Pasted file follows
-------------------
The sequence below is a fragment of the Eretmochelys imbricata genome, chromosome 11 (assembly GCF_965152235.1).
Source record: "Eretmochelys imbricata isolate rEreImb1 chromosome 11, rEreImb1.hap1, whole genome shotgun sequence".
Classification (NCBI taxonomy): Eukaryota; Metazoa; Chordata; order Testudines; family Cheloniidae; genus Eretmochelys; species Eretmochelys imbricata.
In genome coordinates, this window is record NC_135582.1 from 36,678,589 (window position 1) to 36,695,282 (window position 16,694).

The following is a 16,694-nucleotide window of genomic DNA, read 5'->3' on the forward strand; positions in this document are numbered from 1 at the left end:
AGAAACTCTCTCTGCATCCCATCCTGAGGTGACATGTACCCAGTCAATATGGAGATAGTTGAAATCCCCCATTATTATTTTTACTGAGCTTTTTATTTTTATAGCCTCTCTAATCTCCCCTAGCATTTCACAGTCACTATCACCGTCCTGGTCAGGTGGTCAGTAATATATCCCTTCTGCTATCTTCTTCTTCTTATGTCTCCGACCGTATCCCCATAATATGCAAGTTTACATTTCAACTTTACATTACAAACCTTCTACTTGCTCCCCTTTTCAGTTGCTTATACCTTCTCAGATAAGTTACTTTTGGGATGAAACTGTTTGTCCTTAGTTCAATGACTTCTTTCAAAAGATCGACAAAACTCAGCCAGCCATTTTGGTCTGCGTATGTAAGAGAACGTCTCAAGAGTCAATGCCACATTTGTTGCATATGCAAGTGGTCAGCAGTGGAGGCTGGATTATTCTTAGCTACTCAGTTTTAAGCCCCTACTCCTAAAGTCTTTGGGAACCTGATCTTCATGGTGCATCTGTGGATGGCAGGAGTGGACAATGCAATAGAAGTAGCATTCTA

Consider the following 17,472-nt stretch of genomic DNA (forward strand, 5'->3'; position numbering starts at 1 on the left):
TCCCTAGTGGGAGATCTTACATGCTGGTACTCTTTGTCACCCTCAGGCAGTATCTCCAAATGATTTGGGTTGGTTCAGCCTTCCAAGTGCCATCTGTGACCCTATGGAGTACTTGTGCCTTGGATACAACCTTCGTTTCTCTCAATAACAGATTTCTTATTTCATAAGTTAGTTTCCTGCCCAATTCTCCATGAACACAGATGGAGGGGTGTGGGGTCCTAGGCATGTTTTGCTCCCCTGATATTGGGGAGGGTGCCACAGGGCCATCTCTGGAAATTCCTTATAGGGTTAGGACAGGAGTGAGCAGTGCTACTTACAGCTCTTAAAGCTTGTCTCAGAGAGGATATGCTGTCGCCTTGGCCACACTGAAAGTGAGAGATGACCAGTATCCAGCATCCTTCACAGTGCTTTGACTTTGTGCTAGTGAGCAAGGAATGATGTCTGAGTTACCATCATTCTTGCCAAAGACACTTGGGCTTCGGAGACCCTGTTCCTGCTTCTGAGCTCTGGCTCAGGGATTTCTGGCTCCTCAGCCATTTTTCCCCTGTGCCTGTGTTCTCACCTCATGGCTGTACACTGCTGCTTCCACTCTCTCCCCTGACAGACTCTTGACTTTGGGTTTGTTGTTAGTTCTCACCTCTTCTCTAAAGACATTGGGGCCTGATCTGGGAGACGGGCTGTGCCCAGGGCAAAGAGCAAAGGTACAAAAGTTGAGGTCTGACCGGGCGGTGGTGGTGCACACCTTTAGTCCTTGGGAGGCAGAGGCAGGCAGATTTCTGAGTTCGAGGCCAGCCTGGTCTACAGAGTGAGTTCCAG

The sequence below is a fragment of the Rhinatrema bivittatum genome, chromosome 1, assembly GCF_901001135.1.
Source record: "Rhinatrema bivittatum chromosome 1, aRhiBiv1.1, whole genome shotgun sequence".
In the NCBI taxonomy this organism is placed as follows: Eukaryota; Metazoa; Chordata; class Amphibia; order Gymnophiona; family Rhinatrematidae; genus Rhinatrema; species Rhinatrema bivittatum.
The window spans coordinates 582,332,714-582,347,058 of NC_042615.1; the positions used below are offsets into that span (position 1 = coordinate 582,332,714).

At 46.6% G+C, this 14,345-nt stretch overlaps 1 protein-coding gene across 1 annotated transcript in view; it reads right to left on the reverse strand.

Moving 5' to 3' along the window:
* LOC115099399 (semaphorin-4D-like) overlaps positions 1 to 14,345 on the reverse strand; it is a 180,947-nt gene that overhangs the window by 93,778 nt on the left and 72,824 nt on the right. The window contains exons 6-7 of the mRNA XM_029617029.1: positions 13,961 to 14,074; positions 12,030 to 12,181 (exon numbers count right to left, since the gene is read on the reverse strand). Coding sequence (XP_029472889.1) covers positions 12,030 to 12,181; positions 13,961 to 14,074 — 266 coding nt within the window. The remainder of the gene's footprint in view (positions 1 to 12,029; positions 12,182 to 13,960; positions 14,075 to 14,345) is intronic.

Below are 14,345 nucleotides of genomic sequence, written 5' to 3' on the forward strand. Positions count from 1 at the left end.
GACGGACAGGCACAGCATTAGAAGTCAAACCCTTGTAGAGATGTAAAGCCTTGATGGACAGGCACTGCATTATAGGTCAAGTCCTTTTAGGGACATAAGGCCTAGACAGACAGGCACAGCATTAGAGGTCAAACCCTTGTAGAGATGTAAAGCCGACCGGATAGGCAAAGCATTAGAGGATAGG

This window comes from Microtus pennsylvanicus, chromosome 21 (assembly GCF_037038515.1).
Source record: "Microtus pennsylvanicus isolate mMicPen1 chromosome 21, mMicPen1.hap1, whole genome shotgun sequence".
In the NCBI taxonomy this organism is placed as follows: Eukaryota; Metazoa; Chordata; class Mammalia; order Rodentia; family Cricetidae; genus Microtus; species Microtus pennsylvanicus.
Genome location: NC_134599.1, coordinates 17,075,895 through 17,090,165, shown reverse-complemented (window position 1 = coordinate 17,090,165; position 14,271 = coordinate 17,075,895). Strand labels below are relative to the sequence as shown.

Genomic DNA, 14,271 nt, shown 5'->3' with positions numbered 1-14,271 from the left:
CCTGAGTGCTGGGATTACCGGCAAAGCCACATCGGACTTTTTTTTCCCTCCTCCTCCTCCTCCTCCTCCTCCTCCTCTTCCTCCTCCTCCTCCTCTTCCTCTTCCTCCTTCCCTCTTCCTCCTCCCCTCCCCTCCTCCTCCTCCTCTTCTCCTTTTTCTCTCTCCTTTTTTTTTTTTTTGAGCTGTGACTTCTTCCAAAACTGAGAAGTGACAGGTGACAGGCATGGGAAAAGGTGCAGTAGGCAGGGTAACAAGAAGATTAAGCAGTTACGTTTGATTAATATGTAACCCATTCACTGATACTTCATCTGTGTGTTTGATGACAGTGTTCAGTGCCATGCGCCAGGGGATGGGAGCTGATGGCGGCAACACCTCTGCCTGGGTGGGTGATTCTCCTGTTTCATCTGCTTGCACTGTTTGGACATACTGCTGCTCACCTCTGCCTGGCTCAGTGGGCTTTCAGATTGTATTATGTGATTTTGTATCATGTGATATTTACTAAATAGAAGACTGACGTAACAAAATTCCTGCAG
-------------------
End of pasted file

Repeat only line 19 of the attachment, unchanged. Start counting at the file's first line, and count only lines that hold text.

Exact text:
Source record: "Microtus pennsylvanicus isolate mMicPen1 chromosome 21, mMicPen1.hap1, whole genome shotgun sequence".